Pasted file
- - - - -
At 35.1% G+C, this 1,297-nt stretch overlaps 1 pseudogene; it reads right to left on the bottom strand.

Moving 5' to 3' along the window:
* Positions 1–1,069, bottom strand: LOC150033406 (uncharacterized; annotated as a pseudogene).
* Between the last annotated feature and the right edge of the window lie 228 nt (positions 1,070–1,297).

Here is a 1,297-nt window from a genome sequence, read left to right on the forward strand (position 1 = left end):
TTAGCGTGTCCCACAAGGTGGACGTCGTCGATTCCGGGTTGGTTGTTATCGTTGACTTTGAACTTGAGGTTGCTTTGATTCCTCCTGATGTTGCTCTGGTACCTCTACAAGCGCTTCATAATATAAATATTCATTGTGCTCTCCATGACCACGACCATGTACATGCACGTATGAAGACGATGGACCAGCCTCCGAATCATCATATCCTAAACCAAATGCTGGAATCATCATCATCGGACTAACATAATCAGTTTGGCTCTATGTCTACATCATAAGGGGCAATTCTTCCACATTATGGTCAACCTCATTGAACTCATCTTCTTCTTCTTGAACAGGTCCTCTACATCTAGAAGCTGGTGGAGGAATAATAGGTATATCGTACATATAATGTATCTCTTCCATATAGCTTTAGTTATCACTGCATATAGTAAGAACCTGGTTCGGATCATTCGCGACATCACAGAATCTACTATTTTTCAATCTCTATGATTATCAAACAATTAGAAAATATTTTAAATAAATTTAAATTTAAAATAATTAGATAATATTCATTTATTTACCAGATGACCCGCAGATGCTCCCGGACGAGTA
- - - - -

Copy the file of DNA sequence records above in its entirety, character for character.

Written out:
At 35.1% G+C, this 1,297-nt stretch overlaps 1 pseudogene; it reads right to left on the bottom strand.

Moving 5' to 3' along the window:
* Positions 1–1,069, bottom strand: LOC150033406 (uncharacterized; annotated as a pseudogene).
* Between the last annotated feature and the right edge of the window lie 228 nt (positions 1,070–1,297).

Here is a 1,297-nt window from a genome sequence, read left to right on the forward strand (position 1 = left end):
TTAGCGTGTCCCACAAGGTGGACGTCGTCGATTCCGGGTTGGTTGTTATCGTTGACTTTGAACTTGAGGTTGCTTTGATTCCTCCTGATGTTGCTCTGGTACCTCTACAAGCGCTTCATAATATAAATATTCATTGTGCTCTCCATGACCACGACCATGTACATGCACGTATGAAGACGATGGACCAGCCTCCGAATCATCATATCCTAAACCAAATGCTGGAATCATCATCATCGGACTAACATAATCAGTTTGGCTCTATGTCTACATCATAAGGGGCAATTCTTCCACATTATGGTCAACCTCATTGAACTCATCTTCTTCTTCTTGAACAGGTCCTCTACATCTAGAAGCTGGTGGAGGAATAATAGGTATATCGTACATATAATGTATCTCTTCCATATAGCTTTAGTTATCACTGCATATAGTAAGAACCTGGTTCGGATCATTCGCGACATCACAGAATCTACTATTTTTCAATCTCTATGATTATCAAACAATTAGAAAATATTTTAAATAAATTTAAATTTAAAATAATTAGATAATATTCATTTATTTACCAGATGACCCGCAGATGCTCCCGGACGAGTA